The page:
as an conceptual objection or as an operational puzzle,
I don't regard the difficulty of identifying experts as a serious problem.
A third objection is one
that hardly anyone ever actually comes out and owns up to believing wholeheartedly.
It is that experts simply aren't needed--that
the wisdom of crowds solves all problems, that the aggregate opinion and the
average effort is, magically somehow, superior to expert knowledge and practice.
No offense to anyone, but this point would be
simply inane to offer as a reply to my thesis.
My thesis is a modest one.
some Web 2.0 projects could be improved if some of their decision-making were specially
done by experts.
To reply to that by
saying that the wisdom of crowds is always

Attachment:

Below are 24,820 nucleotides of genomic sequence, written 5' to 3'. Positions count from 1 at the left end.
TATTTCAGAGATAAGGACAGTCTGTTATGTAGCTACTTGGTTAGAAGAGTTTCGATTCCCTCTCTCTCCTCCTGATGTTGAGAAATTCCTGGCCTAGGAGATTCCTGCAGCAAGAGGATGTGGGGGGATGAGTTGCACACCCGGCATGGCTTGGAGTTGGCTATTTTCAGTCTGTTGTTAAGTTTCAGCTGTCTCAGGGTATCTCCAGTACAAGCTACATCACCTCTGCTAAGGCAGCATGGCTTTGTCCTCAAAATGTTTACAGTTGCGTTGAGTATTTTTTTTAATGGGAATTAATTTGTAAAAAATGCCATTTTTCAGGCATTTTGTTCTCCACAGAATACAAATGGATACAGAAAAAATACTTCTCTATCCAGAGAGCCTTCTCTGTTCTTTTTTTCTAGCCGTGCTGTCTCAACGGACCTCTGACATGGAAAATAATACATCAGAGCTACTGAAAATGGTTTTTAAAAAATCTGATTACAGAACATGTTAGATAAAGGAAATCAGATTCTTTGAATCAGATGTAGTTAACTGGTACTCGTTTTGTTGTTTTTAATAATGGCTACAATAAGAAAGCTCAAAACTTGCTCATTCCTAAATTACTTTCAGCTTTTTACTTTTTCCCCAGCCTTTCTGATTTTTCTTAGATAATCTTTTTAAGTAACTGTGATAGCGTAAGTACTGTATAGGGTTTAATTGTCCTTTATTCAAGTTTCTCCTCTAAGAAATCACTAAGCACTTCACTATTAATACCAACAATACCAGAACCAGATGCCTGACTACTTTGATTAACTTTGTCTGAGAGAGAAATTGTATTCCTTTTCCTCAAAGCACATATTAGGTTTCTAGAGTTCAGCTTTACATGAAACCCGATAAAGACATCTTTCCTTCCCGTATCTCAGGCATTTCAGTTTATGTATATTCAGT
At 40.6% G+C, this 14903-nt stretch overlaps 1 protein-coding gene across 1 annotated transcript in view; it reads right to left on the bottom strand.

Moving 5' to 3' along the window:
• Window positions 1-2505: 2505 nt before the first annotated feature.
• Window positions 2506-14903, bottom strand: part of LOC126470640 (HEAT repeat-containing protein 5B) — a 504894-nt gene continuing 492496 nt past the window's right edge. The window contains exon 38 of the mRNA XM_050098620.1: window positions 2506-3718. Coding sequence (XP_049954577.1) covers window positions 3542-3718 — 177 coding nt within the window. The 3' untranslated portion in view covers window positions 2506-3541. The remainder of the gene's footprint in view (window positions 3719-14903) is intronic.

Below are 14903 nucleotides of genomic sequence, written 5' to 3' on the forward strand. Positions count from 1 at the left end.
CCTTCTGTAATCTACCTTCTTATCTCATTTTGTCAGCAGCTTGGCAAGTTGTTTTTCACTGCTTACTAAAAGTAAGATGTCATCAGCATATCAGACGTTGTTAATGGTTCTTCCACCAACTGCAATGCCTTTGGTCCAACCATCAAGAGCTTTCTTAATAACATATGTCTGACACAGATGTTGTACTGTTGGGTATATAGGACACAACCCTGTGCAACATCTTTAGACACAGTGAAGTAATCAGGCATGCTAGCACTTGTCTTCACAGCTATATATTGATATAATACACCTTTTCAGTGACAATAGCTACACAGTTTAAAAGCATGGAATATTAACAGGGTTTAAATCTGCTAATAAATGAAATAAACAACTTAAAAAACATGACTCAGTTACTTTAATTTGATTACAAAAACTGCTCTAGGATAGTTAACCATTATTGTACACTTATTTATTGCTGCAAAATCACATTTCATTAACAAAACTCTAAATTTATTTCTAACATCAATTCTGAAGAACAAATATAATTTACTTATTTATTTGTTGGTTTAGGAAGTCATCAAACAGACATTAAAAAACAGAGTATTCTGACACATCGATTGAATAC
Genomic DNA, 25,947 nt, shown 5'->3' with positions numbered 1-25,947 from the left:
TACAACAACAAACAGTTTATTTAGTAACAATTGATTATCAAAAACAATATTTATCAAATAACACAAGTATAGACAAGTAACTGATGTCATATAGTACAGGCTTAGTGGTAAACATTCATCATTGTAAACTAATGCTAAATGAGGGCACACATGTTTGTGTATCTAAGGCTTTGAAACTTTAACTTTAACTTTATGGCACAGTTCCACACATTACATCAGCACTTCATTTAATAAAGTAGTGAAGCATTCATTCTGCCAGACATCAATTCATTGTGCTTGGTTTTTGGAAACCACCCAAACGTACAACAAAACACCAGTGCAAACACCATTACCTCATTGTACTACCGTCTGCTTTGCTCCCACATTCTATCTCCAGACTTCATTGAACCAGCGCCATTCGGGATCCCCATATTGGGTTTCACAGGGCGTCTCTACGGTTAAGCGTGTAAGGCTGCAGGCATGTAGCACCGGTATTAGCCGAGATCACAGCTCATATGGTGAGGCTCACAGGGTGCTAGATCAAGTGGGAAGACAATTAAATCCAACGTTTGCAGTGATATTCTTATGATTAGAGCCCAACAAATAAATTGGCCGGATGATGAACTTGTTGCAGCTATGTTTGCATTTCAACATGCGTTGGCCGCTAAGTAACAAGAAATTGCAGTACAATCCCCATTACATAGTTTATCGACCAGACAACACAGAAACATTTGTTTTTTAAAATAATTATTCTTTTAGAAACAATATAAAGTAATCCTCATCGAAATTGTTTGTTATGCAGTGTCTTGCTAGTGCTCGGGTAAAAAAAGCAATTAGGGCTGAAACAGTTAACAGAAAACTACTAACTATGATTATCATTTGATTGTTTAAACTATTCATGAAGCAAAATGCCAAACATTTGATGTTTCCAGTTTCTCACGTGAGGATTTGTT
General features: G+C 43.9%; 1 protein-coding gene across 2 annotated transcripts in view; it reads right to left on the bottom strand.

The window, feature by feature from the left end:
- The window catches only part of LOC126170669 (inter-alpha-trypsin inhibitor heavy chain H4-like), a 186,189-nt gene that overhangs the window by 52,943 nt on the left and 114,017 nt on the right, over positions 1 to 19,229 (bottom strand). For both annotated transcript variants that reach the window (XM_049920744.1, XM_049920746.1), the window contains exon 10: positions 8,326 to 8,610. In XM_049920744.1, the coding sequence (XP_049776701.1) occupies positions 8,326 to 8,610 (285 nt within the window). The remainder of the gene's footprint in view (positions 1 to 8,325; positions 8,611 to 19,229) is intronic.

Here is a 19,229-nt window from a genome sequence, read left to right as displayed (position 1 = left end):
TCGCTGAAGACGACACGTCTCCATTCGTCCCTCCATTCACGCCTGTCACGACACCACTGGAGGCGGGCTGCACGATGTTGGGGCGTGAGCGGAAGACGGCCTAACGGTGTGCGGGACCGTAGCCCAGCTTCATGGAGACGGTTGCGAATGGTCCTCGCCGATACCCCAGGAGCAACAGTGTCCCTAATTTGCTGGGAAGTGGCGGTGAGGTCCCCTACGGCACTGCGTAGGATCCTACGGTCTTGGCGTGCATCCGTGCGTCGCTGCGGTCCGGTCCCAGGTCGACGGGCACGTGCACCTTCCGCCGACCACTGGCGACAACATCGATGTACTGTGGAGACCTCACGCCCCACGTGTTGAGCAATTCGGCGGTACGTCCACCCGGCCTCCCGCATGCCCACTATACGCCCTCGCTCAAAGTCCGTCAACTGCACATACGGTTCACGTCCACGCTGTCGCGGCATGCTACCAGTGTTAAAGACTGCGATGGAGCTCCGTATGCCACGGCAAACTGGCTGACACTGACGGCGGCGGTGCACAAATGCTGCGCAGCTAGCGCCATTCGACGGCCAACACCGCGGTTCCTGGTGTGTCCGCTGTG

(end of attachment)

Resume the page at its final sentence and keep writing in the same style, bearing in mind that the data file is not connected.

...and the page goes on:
going to be better than the wisdom of experts is just a nonstarter, I
It doesn't even merit reply,
except to say that it's daft.
kindly, I might say that the general claim is totally unproven.
For whatever reason, some people clearly want it to be true.
4. Do experts have cultures that are
incompatible with Web 2.0 culture?
So much for the lightweight objections.
are a couple of much more interesting ones, though.
Probably the most interesting and most
powerful argument against my thesis is that experts, meaning here especially
academics, scientists, and professionals generally, have a culture that is
totally incompatible with the culture behind Web 2.0.
There is, I think, a set of basic values that many people at work on Web
2.0 projects share.
In fact, these are
some of the same things that make Web 2.0 projects grow virally.
These values are simplicity, openness, and
bottom-up organization--and these values are
not shared by your average non-plugged-in professor or doctor or